This is the fastest way to focus stack your images in Photoshop

Aug 28, 2018

Dunja Djudjic

Dunja Djudjic is a multi-talented artist based in Novi Sad, Serbia. With 15 years of experience as a photographer, she specializes in capturing the beauty of nature, travel, and fine art. In addition to her photography, Dunja also expresses her creativity through writing, embroidery, and jewelry making.

This is the fastest way to focus stack your images in Photoshop

Aug 28, 2018

Dunja Djudjic

Dunja Djudjic is a multi-talented artist based in Novi Sad, Serbia. With 15 years of experience as a photographer, she specializes in capturing the beauty of nature, travel, and fine art. In addition to her photography, Dunja also expresses her creativity through writing, embroidery, and jewelry making.

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There are situations when the best method to get a perfectly sharp landscape image is to focus stack it. In this video tutorial, photographer Mark Denney will show you the fastest way to do it and end up with perfect results.

In Mark’s example image, there was not a lot of available light and there was moving water in the frame. He didn’t want to get the “milky” look of the water, but he wanted to capture the movement and detail instead. So, he needed to open up the aperture to f/5.6 so he could shoot at a faster shutter speed. In cases like this, the best way to get a fully sharp photo is to shoot multiple images and focus stack them. And this is what Mark did. He shot a total of three images for this series, and keep in mind that you can shoot more if you want to. This is how Mark did the focus stacking:

Mark’s process begins in Lightroom. After editing the first image, he selects all photos, right-clicks on the edited one and goes to Develop Settings > Sync Settings (or press Alt + Ctrl + Shift + S). By doing this, all your photos will have the exact same treatment applied.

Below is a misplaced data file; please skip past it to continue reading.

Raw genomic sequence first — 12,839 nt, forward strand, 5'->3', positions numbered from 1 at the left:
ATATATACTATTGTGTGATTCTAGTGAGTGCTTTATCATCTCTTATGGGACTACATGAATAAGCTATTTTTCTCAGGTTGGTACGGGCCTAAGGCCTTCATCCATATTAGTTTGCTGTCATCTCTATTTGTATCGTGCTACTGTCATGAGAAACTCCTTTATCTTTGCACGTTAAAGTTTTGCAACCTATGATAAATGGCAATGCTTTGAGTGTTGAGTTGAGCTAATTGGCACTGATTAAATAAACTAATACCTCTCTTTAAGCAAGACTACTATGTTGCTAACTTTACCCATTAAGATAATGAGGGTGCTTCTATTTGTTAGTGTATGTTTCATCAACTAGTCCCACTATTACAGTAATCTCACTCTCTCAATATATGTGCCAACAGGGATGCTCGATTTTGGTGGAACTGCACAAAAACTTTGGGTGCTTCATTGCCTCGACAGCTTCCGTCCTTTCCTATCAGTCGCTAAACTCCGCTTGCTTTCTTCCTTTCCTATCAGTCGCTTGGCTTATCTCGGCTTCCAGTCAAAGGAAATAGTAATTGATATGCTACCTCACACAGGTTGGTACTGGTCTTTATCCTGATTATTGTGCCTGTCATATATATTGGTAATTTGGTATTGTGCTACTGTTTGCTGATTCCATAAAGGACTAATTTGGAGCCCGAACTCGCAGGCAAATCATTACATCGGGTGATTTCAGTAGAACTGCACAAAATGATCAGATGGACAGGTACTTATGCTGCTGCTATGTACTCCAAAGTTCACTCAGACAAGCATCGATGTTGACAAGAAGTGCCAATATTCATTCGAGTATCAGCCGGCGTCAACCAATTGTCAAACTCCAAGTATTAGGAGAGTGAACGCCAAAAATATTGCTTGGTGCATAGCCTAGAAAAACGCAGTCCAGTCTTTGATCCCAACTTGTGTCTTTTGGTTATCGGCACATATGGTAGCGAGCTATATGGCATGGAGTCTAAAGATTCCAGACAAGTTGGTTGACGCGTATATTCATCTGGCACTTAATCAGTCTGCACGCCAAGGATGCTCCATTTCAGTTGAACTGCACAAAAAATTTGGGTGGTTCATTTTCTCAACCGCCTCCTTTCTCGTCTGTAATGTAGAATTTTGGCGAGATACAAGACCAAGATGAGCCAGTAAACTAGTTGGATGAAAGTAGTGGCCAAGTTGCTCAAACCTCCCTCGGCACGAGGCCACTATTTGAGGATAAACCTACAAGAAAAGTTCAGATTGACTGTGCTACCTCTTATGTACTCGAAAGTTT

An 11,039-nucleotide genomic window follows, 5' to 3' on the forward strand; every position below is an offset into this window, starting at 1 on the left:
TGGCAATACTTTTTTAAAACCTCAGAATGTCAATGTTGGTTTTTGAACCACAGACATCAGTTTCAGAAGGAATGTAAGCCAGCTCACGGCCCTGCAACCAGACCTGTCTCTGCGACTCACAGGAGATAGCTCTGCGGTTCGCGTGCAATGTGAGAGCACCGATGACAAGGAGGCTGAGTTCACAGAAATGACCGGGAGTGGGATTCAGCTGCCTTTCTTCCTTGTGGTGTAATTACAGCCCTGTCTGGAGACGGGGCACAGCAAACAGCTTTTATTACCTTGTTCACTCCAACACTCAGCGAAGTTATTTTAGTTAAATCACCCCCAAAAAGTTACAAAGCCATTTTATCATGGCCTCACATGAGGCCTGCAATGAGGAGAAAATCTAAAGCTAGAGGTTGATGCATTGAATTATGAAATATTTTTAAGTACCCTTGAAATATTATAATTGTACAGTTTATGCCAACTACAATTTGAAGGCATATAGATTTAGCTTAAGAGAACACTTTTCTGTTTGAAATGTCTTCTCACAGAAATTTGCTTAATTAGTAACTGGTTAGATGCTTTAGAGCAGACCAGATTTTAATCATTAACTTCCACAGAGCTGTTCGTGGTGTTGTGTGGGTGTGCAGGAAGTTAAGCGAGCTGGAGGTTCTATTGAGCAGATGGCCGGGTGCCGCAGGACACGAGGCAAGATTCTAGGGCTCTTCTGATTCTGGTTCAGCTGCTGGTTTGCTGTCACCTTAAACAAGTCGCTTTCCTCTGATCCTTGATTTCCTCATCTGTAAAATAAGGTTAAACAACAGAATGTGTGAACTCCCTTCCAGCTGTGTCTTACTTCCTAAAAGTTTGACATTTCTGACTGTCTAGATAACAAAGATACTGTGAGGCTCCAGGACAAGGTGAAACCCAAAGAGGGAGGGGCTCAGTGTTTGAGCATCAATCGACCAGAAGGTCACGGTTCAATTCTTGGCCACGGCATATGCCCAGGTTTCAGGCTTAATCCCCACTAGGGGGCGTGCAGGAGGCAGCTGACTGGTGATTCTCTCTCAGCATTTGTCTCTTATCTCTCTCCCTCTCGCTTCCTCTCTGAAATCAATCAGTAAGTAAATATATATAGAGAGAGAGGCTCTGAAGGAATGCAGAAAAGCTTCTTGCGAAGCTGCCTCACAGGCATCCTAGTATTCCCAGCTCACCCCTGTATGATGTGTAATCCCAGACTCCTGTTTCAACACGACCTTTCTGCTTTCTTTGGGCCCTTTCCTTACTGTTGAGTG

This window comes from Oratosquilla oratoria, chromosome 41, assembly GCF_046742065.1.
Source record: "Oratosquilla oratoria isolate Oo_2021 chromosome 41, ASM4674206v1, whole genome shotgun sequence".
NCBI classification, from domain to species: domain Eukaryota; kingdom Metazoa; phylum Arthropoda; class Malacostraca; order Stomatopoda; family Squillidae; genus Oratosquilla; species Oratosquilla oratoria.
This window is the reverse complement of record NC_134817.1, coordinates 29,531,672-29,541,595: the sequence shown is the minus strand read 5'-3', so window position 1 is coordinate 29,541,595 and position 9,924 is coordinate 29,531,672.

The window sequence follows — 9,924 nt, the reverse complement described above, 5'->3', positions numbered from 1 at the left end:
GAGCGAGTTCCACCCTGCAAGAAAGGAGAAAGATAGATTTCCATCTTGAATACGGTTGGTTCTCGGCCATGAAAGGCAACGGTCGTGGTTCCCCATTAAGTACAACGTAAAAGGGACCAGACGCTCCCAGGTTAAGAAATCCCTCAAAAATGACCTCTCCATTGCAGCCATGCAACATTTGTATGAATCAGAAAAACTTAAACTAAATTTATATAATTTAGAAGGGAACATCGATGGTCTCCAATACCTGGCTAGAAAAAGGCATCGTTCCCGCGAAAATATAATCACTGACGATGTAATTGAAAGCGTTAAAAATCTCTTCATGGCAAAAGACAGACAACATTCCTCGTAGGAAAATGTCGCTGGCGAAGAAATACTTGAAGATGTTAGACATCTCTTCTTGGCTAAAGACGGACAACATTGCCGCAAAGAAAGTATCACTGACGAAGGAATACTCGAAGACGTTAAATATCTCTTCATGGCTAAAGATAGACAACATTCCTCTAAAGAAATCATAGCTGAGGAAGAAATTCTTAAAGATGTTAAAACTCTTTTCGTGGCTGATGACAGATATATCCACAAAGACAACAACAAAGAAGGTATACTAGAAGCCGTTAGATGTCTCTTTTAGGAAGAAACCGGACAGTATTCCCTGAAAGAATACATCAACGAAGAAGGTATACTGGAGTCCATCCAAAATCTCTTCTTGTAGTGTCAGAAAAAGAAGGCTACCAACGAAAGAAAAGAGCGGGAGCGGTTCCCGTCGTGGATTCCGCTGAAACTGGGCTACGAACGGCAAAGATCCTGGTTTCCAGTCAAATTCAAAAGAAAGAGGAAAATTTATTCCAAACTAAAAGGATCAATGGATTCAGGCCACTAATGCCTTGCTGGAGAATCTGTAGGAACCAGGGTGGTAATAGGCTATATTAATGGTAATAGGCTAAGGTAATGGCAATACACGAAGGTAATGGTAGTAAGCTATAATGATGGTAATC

Now, select all your images, right-click and go to Edit in > Open as layers in Photoshop. From here on, you’ll continue the process in Photoshop and your photos will be opened as layers. Highlight all of them and go to Edit > Auto Align Layers and choose “Auto.” This will align your images in case there was a slight movement while you were taking the series of photos.

Once the photos are aligned, you’ll see a bit of the white area around the edges. Crop the image to get rid of it, and now it’s time to proceed to focus stacking. Leave all three images highlighted and go to Edit > Auto Blend Layers and select “Stack Images.” Hit OK, and there you have it – you images are now focus stacked into a perfectly sharp photo.

Simple, isn’t it? Have you tried focus stacking landscape images before using this method? How did it work out for you?

[The FASTEST WAY to FOCUS STACK! |Mark Denney]

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Dunja Djudjic

Dunja Djudjic

Dunja Djudjic is a multi-talented artist based in Novi Sad, Serbia. With 15 years of experience as a photographer, she specializes in capturing the beauty of nature, travel, and fine art. In addition to her photography, Dunja also expresses her creativity through writing, embroidery, and jewelry making.

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